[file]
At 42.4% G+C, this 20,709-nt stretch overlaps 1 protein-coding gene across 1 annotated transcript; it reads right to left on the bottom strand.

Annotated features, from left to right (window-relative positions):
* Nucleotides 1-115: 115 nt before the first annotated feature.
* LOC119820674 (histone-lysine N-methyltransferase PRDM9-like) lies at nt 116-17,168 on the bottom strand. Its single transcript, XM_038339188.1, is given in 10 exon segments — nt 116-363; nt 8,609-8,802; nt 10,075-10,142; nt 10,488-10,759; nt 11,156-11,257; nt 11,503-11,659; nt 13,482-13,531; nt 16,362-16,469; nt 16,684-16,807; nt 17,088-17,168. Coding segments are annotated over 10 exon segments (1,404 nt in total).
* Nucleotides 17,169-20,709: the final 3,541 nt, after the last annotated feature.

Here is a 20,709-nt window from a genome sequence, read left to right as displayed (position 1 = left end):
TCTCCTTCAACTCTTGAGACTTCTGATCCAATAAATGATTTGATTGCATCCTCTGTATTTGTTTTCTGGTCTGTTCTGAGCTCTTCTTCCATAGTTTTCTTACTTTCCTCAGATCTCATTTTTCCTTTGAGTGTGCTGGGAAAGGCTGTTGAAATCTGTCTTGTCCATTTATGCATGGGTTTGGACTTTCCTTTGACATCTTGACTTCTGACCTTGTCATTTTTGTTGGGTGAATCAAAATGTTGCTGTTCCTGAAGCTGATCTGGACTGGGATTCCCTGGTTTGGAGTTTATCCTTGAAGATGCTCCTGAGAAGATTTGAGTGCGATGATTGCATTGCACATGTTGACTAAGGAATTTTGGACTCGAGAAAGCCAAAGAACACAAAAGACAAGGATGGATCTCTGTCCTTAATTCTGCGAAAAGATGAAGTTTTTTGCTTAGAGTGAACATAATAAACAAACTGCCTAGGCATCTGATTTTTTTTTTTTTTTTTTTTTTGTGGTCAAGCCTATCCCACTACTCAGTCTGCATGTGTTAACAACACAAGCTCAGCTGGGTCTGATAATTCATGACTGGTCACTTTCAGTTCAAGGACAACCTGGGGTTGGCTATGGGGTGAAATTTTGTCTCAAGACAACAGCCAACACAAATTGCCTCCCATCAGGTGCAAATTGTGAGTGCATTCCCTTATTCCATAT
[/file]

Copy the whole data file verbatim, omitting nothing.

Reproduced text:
At 42.4% G+C, this 20,709-nt stretch overlaps 1 protein-coding gene across 1 annotated transcript; it reads right to left on the bottom strand.

Annotated features, from left to right (window-relative positions):
* Nucleotides 1-115: 115 nt before the first annotated feature.
* LOC119820674 (histone-lysine N-methyltransferase PRDM9-like) lies at nt 116-17,168 on the bottom strand. Its single transcript, XM_038339188.1, is given in 10 exon segments — nt 116-363; nt 8,609-8,802; nt 10,075-10,142; nt 10,488-10,759; nt 11,156-11,257; nt 11,503-11,659; nt 13,482-13,531; nt 16,362-16,469; nt 16,684-16,807; nt 17,088-17,168. Coding segments are annotated over 10 exon segments (1,404 nt in total).
* Nucleotides 17,169-20,709: the final 3,541 nt, after the last annotated feature.

Here is a 20,709-nt window from a genome sequence, read left to right as displayed (position 1 = left end):
TCTCCTTCAACTCTTGAGACTTCTGATCCAATAAATGATTTGATTGCATCCTCTGTATTTGTTTTCTGGTCTGTTCTGAGCTCTTCTTCCATAGTTTTCTTACTTTCCTCAGATCTCATTTTTCCTTTGAGTGTGCTGGGAAAGGCTGTTGAAATCTGTCTTGTCCATTTATGCATGGGTTTGGACTTTCCTTTGACATCTTGACTTCTGACCTTGTCATTTTTGTTGGGTGAATCAAAATGTTGCTGTTCCTGAAGCTGATCTGGACTGGGATTCCCTGGTTTGGAGTTTATCCTTGAAGATGCTCCTGAGAAGATTTGAGTGCGATGATTGCATTGCACATGTTGACTAAGGAATTTTGGACTCGAGAAAGCCAAAGAACACAAAAGACAAGGATGGATCTCTGTCCTTAATTCTGCGAAAAGATGAAGTTTTTTGCTTAGAGTGAACATAATAAACAAACTGCCTAGGCATCTGATTTTTTTTTTTTTTTTTTTTTTGTGGTCAAGCCTATCCCACTACTCAGTCTGCATGTGTTAACAACACAAGCTCAGCTGGGTCTGATAATTCATGACTGGTCACTTTCAGTTCAAGGACAACCTGGGGTTGGCTATGGGGTGAAATTTTGTCTCAAGACAACAGCCAACACAAATTGCCTCCCATCAGGTGCAAATTGTGAGTGCATTCCCTTATTCCATAT